“We will not allow education to be colonised by the Anglican Church ... The dictatorial and judgmental stance by the Anglican Church is totally unbecoming for an institution. It lacks the Christian agenda but reeks of a political agenda.”

    Christian leaders however, disagree with this interpretation of their actions and do not believe they will be cursed for challenging government.

    The Anglican Bishop of the diocese of Natal, Reverend Rubin Phillip, who has been active in supporting Abahlali, says that while it is important for all citizens to respect anybody in a leadership role, that does not stop the church or the wider citizenry from being critical of government.

    “To criticise the leadership is perfectly in order, as we say we need to speak truth to power. Those in leadership are not always correct. When the church or ordinary South Africans criticise the president or those in power it doesn’t imply that they are bringing a curse upon themselves.

    “The church must learn to regain its voice that it had in the days of apartheid when it spoke out against the wrong.”

    Asked what the scriptures say about the church and governance, Phillip said: “The church is called, as the Bible puts it, to be the salt of the earth and the light of the world, and when the church is trying to be salt and light there’s bound to be some clash with those whose behaviour is in the dark as opposed to being in the light.

    “The church must continue to play its role – to be prophetic to speak the truth as it understands.”

    Phillip said the church needed to be careful that it did not get co-opted by the political leadership.

    “We are seeing at this time some signs in our country that seem to be taking us backwards instead of forward. What people fought for was for better education, better housing, for food and employment. Because we are not seeing those things as they should be, the Anglican Church has decided that it is going to raise its voice.”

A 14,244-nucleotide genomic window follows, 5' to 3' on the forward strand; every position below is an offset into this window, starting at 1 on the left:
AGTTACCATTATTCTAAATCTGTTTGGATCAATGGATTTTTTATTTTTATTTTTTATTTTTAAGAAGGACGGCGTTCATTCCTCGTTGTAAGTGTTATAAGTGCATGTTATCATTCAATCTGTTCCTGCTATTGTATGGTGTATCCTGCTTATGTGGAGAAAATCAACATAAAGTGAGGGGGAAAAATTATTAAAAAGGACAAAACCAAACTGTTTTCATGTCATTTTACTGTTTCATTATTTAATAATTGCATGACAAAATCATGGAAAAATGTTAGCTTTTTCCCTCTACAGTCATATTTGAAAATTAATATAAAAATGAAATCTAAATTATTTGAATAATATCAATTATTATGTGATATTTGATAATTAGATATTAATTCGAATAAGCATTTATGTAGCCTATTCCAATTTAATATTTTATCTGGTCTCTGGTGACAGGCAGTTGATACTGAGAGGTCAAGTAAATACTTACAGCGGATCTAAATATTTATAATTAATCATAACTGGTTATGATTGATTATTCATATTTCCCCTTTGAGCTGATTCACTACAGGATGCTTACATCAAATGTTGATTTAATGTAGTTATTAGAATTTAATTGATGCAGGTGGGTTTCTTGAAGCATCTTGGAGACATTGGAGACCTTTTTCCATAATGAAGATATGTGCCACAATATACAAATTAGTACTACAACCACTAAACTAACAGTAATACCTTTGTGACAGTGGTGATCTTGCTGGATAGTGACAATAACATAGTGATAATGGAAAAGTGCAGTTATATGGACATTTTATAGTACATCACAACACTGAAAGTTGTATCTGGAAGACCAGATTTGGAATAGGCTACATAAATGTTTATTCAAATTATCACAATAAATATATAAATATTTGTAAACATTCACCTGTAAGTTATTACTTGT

Matomela said that while it was indeed incumbent on members of the church to pray for government as ordained by God, it was equally incumbent on the leaders of government to fulfil God’s mandate to serve the people God’s way.

    Referring to Zuma’s comments he said: “It is governors or authorities who reject God who are bordering on a curse because it is God who appoints leaders to rule according to his will and purposes.

    “Those who are acting as a prophetic voice to the government who point out mistakes and weaknesses will be commended and blessed by God, not cursed.

    “That comment by the president is misplaced.”

    Matomela also said God raised leaders who fought against racial segregation before the formation of the ANC. “God then raised leaders in the church, mobilised them to work and form the ANC which later fought against apartheid.

    “Now were are being dragged into another form of colonialism – that of the anti-Christ system. God is now raising up leaders and people in the church to stand up against government wrongs.

    “We are being stirred by the Holy Spirit.”

    Speaking from Mthatha, Bishop Sipuka said: “All authority comes from God. The Bible says we should pray for those in authority. Once there is no government there is chaos and a lot of harm is done to people. However, if, in its carrying out of its duties, a government is seen as infringing on the order of God which is grounded in human dignity, it can be challenged or made aware.

    “The government is made up of people, they can require oversight sometimes. The church has the duty to remind them of the purpose of government.”

    So rather than examining the question of who exactly stands to be cursed, the better question is perhaps whether we are seeing a return to the adversarial relationship that existed between the church and the state in the decades prior to democracy.

    Back then, the church took a lead in protest politics. It gave refuge to fugitives from an abusive state, vocalised the problems of the oppressed, and its leaders were prominent in their red cassocks at the forefront of protest marches held under the umbrella of the United Democratic Front.

    Only time will tell whether the wheel will turn full circle, but it is clear the church does not see its role as confined to the pulpit, or in terms of historical political relationships, but as fundamental to addressing the everyday needs of the people and participating fully in the affairs of the nation.

    Abongile Mgaqelwa writes for the Daily Dispatch